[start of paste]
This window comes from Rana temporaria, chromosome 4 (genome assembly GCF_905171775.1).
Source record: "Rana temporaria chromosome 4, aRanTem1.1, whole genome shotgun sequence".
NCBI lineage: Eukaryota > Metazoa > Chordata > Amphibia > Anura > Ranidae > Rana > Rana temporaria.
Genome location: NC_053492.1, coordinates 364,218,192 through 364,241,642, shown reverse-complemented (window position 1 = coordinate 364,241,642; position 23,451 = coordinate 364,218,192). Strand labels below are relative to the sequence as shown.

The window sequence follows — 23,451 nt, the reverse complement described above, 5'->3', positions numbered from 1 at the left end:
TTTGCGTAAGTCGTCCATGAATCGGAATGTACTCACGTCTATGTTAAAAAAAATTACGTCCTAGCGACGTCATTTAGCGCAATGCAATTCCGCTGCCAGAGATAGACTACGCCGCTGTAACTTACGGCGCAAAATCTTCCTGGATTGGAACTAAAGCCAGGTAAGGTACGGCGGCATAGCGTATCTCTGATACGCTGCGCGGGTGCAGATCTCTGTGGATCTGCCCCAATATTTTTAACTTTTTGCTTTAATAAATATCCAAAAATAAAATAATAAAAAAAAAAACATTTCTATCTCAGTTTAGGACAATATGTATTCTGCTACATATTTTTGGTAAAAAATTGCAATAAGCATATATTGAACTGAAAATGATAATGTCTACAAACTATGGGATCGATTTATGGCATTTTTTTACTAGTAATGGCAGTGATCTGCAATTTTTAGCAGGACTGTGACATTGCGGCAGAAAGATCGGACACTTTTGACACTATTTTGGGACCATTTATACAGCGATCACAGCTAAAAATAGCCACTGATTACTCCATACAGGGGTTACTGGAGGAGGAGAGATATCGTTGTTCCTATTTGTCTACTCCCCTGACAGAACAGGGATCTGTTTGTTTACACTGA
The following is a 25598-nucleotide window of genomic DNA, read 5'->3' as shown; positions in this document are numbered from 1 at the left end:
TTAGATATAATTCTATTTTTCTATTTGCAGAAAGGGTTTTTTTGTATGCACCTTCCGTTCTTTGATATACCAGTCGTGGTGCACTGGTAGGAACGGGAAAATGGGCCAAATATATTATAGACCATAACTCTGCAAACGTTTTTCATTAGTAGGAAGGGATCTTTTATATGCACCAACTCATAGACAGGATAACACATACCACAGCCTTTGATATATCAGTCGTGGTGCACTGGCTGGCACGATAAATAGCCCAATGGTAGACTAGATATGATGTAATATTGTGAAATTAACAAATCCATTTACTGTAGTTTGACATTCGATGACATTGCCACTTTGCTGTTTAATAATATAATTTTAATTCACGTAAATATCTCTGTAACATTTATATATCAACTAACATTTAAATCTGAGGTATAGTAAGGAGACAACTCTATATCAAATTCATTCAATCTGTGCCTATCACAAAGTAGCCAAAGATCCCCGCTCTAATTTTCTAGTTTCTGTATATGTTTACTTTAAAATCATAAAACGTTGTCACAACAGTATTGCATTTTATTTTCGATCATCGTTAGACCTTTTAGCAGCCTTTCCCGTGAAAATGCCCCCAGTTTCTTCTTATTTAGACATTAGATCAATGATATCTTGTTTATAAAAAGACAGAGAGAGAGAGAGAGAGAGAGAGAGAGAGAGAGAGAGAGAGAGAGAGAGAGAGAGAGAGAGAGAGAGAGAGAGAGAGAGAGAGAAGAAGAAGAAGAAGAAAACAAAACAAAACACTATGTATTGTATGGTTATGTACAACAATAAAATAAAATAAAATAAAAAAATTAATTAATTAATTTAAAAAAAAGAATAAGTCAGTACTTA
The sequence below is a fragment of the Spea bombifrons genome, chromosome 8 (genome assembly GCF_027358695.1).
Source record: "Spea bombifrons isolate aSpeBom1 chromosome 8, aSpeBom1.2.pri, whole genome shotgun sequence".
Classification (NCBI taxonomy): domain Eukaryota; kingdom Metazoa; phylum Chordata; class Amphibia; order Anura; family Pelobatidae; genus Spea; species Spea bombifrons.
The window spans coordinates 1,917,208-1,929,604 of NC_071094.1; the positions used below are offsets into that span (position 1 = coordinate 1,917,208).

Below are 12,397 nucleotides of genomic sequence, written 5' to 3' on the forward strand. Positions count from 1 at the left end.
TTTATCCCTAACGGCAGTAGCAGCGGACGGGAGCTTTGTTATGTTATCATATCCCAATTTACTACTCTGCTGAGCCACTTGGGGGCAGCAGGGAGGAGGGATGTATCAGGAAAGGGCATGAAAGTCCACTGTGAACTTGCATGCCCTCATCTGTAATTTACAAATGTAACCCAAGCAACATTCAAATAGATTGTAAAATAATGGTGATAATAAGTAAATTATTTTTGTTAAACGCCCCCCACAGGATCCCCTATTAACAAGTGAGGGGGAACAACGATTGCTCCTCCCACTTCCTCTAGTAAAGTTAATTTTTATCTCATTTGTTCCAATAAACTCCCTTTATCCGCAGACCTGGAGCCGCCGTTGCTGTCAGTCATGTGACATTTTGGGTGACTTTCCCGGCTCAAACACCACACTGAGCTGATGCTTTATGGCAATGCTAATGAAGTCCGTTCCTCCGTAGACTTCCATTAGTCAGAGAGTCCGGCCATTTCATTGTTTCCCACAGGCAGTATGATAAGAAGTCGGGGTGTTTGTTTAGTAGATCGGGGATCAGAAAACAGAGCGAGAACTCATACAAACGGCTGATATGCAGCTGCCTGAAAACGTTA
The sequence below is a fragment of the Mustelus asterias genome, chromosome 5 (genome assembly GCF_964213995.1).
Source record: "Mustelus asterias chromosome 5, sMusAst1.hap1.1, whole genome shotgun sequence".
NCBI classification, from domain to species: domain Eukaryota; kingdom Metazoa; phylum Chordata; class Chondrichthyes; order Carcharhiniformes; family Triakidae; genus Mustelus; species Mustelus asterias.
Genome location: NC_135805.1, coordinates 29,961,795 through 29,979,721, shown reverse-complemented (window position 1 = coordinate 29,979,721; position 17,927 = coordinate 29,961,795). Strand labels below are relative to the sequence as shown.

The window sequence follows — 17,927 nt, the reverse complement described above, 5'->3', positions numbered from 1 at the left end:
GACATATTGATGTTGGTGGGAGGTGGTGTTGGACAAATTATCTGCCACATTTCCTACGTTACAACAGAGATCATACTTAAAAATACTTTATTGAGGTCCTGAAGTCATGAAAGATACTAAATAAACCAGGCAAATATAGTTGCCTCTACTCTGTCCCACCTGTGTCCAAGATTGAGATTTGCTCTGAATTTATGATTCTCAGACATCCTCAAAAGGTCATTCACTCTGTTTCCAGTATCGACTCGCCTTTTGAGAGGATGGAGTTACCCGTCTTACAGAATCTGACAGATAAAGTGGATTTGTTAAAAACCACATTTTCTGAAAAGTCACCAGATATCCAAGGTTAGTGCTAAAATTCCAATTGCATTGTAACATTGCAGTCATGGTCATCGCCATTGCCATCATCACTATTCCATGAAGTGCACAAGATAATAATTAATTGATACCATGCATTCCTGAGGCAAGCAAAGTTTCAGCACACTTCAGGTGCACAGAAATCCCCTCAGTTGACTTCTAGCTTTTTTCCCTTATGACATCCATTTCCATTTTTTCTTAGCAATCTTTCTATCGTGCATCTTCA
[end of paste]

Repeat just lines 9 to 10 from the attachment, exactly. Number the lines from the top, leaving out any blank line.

The sequence below is a fragment of the Spea bombifrons genome, chromosome 8 (genome assembly GCF_027358695.1).
Source record: "Spea bombifrons isolate aSpeBom1 chromosome 8, aSpeBom1.2.pri, whole genome shotgun sequence".